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The Power Of Disturb Tracks

By understanding their fears, advisors can truly understand their wealthiest clients. Derek Chesley of Integrated Partners explains the power of the disturb track and how it can help score your next big client.

Russ Alan Prince: What are disturb tracks?

Derek Chesley: Disturb tracks, in their simplest form, are a mechanism used to motivate the client. A way to make them feel that they are not OK and to get them to react so that you can interact with them.

Prince: Why are advisors using these more than ever?

Chesley: Well, the truth is, clients, especially wealthier clients, are numb to economic data and information. The 24-hour news and business channels have made it more difficult to grab clients’ attention. So sometimes, we need to rattle their cage.

Prince: How do you use disturb tracks with clients?

Chesley: If you are live fact-finding with the client, is there anything that makes you think, “Hmmm. I wonder if they know that?” Our goal is to recognize the issues, expose them and find out how they could impact your client. From there, we work to make sure that they understand it and then magnify the issue to extrapolate into the future how this problem could impact them later in life if left unattended. Next, we work to explain the next steps and the benefit of working with us. This conversation is not about providing solutions but about building up a conversation.

The next step is what we refer to as the DAMIT track. What are the distribution issues, the administrative issues, the management issues, the income issues and the tax issues? By highlighting the big issues, the client starts to realize how essential you are as an advisor to help connect the dots and make things work.

Prince: Can you give us examples of disturb tracks in action?

Chesley: I always talk about the S&P Disturb or the dangers of drawing from your assets in a down market. We ask, “I understand that your previous advisor suggested that you keep one to two years of cash on hand in your personal financial plan, but we’re talking about your retirement plan now.” Then, we bring up our worries and ask, “What concerns me is that if we’re in an upmarket, you probably don’t have to worry about how much cash you keep in reserves, but let’s talk about what we just lived through.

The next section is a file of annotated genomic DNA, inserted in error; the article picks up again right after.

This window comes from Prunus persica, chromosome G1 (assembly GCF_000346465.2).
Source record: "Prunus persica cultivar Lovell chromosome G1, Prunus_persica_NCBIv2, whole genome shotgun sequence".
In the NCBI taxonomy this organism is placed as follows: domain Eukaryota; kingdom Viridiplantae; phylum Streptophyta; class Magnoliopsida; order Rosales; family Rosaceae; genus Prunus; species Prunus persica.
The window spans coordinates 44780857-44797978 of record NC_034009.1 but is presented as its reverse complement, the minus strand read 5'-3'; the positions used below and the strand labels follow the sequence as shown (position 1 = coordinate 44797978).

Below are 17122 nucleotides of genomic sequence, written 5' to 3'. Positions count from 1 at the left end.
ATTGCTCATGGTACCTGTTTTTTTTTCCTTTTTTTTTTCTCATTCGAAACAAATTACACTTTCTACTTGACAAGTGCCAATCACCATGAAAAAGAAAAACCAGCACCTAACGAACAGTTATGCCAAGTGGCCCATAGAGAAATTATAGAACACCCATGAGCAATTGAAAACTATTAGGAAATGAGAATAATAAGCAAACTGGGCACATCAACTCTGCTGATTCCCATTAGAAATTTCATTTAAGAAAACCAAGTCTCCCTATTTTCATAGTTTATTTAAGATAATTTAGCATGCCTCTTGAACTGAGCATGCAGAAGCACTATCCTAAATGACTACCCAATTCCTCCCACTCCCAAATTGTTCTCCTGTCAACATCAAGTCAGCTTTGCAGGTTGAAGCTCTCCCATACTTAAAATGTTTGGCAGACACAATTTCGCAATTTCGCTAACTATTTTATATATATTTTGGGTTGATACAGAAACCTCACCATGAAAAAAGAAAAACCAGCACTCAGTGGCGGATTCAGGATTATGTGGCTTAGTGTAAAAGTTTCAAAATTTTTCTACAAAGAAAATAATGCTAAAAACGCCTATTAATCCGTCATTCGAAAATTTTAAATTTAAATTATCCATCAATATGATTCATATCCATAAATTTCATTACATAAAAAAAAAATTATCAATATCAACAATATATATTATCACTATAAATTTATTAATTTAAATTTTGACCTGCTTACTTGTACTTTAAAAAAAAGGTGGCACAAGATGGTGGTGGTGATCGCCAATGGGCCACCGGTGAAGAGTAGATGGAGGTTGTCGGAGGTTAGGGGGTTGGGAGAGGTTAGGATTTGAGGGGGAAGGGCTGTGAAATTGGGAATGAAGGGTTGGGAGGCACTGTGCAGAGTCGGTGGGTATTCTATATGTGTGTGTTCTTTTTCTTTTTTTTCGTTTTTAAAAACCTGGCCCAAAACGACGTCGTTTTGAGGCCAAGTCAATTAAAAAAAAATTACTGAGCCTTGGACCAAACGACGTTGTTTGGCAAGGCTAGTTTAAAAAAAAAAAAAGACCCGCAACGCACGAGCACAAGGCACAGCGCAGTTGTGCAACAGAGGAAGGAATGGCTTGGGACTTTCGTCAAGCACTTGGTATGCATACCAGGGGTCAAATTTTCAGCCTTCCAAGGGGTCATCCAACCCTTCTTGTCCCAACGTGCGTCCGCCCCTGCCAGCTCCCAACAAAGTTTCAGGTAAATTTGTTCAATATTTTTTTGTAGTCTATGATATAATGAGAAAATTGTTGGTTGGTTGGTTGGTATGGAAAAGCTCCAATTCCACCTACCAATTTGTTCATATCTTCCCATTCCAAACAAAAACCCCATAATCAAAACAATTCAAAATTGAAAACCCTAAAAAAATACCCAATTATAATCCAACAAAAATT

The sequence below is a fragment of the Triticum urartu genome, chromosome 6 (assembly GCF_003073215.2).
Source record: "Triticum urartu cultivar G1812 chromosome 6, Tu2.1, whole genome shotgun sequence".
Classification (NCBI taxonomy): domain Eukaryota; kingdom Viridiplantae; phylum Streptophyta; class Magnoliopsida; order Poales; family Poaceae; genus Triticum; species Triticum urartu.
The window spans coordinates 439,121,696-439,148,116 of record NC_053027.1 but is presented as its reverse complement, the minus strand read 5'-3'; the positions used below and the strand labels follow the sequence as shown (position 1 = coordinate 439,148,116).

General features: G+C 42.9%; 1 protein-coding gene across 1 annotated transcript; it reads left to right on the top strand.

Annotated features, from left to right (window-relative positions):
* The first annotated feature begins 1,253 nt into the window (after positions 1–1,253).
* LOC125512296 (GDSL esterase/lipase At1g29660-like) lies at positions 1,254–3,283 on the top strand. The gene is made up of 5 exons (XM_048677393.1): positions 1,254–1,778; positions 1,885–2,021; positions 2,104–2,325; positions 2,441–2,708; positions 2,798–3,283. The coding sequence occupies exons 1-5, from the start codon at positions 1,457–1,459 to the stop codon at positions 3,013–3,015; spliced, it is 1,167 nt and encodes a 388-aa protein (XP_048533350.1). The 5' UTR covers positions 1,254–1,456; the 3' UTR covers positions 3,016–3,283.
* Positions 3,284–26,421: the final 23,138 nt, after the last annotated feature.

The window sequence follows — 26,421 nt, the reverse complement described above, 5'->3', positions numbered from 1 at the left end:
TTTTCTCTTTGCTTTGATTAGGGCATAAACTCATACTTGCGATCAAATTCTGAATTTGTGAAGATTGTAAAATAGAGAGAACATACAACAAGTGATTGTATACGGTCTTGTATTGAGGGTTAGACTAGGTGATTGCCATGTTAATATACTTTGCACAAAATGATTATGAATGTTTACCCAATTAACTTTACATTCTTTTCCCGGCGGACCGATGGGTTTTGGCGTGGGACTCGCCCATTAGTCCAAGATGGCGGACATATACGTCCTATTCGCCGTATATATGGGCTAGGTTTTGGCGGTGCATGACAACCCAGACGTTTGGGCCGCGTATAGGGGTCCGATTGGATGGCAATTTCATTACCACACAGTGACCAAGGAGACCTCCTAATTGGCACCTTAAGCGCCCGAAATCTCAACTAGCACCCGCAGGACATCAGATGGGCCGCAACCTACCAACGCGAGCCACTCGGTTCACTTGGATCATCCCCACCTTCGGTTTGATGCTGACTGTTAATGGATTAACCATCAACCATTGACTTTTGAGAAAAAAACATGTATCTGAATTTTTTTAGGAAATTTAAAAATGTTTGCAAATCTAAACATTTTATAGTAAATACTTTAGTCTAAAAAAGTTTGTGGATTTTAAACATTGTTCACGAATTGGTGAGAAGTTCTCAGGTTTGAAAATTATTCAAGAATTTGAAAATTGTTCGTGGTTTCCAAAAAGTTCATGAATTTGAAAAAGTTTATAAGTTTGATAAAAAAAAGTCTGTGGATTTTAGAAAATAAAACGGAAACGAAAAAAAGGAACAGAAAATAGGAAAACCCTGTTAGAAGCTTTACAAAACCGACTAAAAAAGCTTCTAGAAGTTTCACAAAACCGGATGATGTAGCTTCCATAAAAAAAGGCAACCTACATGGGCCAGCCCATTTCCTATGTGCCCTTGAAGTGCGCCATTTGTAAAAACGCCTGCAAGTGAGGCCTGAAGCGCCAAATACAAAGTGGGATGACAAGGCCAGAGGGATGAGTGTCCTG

Someone who retired in the fall of 2021 had a pretty tough start, and once they run out of money, they are forced to sell. Not only that, most of the time, when the markets drop like that, it doesn’t turn around right away. It takes a couple of years for the market to find its bottom and a couple of years to recover. So, just about the time the market is hitting the bottom, you may be out of cash. At this point, you will be forced to sell from a down position. One of the benefits of working with us is that we are going to make sure that you have enough money to live the life you want to live but, more importantly, will always have the cash set aside to make sure that you can survive a three to five-year downturn in the market. So, I think the next step is to look at your portfolio and see where we go from there.”

Prince: If this works so well, why don’t more advisors use disturb tracks?

Chesley: I think there may be several reasons that more advisors don’t use disturb tracks. Perhaps the most common is that they simply haven’t been exposed to them and how powerful they can be. Another could be that these tracks if done properly, can lead to some uncomfortable moments for their clients. Most of us try to avoid conflict or making someone uncomfortable, but there are times when temporary discomfort can lead to tremendous long-term comfort. In this case, that comfort comes in the form of the client’s long-term financial security.

Prince: What’s the big takeaway?

Chesley: Disturb tracks can be a mechanism to motivate your clients to act and be their own advocate to increase the probability of success of their and their family’s financial security. Learn them and make them your own.

Russ Alan Prince is the executive director of Private Wealth magazine and chief content officer for High-Net-Worth Genius. He consults with family offices, the wealthy, fast-tracking entrepreneurs and select professionals.


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